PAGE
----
New Hampshire apples are already ripe, about two weeks ahead of schedule. They're available at farm stands and farmers' markets, but that doesn't mean you can head to the orchards to pick them yourself – just yet.
It's a warm day in the middle of August, but across the region, the apples seem to think it's already September.
"Our schedule changed quite a bit."
That's Chuck Souther.
He and his wife, Diane, own Apple Hill Farm in Concord, where the first apples of the year are already ripe, about ten days earlier than usual.
Like a lot of growers in the state, the Southers noticed this spring that their apple trees were blooming early.
"We actually have looked at records of other growers in New Hampshire back a hundred years, and the 15th to 20th of May has been the normal Macintosh bloom."
But not this year.
"It was right around the fifth to the tenth. The real earliness factor was in March, when winter ended abruptly and suddenly summer was here and, you know, it was ninety degrees."
Lorraine Merrill, Commissioner for the New Hampshire Department of Agriculture, says that early heat put most the state's fruit ahead of schedule.
"Almost everything has been that week to two weeks early. We saw that with strawberries, we saw that with blueberries, and peaches."
At Apple Hill Farm, Souther says early blossoms gave him the heads-up he needed to start preparing for an earlier apple season.
"There's no going back. Once that train leaves the station, you're on for the ride."
So he and his wife sped up their pre-season pruning, and got their tractors out of storage.
They told some local bee keepers they would need help getting their apple blossoms pollinated early.
And their pickers, a group from Jamaica who have worked on this farm every year for more than a decade, had to be requested for a different date.
With pruning, pollinating, and hiring all done before it was too late, the Southers' apples are now available at their farm stand, earlier than anyone can remember.
But there was one thing Souther didn't move up to match the early season.
"We don't anticipate opening for Pick Your Own before Labor Day."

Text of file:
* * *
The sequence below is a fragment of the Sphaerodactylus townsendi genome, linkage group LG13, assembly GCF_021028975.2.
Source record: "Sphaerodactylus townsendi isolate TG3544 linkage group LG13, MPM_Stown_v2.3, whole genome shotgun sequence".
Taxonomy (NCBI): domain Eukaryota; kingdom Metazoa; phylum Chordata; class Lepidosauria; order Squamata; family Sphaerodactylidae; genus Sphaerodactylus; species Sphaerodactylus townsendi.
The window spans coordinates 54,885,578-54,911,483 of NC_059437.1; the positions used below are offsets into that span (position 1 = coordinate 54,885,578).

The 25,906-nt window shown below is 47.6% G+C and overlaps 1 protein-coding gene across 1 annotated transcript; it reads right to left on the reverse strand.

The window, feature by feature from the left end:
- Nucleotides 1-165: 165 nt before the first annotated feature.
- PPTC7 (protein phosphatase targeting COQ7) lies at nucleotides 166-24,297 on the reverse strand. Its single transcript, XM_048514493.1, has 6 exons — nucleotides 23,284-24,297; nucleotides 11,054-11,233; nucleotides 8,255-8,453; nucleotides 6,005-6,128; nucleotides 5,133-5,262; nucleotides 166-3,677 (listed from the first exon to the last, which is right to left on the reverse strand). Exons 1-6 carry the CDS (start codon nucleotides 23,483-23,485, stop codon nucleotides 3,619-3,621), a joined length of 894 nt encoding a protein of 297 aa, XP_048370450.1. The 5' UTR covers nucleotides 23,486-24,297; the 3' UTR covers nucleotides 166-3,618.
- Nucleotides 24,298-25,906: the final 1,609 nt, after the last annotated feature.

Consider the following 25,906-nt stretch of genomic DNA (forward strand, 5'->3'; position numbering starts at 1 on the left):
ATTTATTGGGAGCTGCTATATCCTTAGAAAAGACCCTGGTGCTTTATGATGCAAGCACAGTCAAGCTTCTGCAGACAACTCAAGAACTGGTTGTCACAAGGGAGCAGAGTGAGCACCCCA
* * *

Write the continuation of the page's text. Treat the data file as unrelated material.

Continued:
He says that's because most people, unlike apple trees, usually go by the calendar.
"It seems very much that for people in New Hampshire, and probably New England, it's when the kids go back to school that autumn starts. For us on the farm, we're more on a weather cycle."
That hold on tradition is common at orchards across the state, where farmers worry people just aren't thinking apples yet.
Lorraine Merrill, the Agriculture Commissioner, says most apple growers are keeping their usual start-dates for Pick Your Own.
"It's best to check with your own favorite local orchard and find out if they have Pick Your Own yet."
Along with the start of Pick Your Own season, New Hampshire Apple Day will also still be held on September 5th, its normal date.
Governor Lynch will pick the ceremonial first apple of the year, here at Apple Hill Farm.
But while the date of the ceremony won't be changing, Souther says that “first” apple might be different.
Different kinds of apples are ready at different times, and this year everything's early.
"It'll probably still be a Macintosh, but we'll leave that up to the Governor. We'll offer what we've got ready and we'll see what he wants to pick."
And Souther says more apples early won't mean fewer apples later on.
He still expects enough for Pick Your Own until at least Columbus Day.
On the other hand, he also remembers last year's Halloween blizzard, when twenty-two inches of snow ended harvest.
We'll just have to wait and see.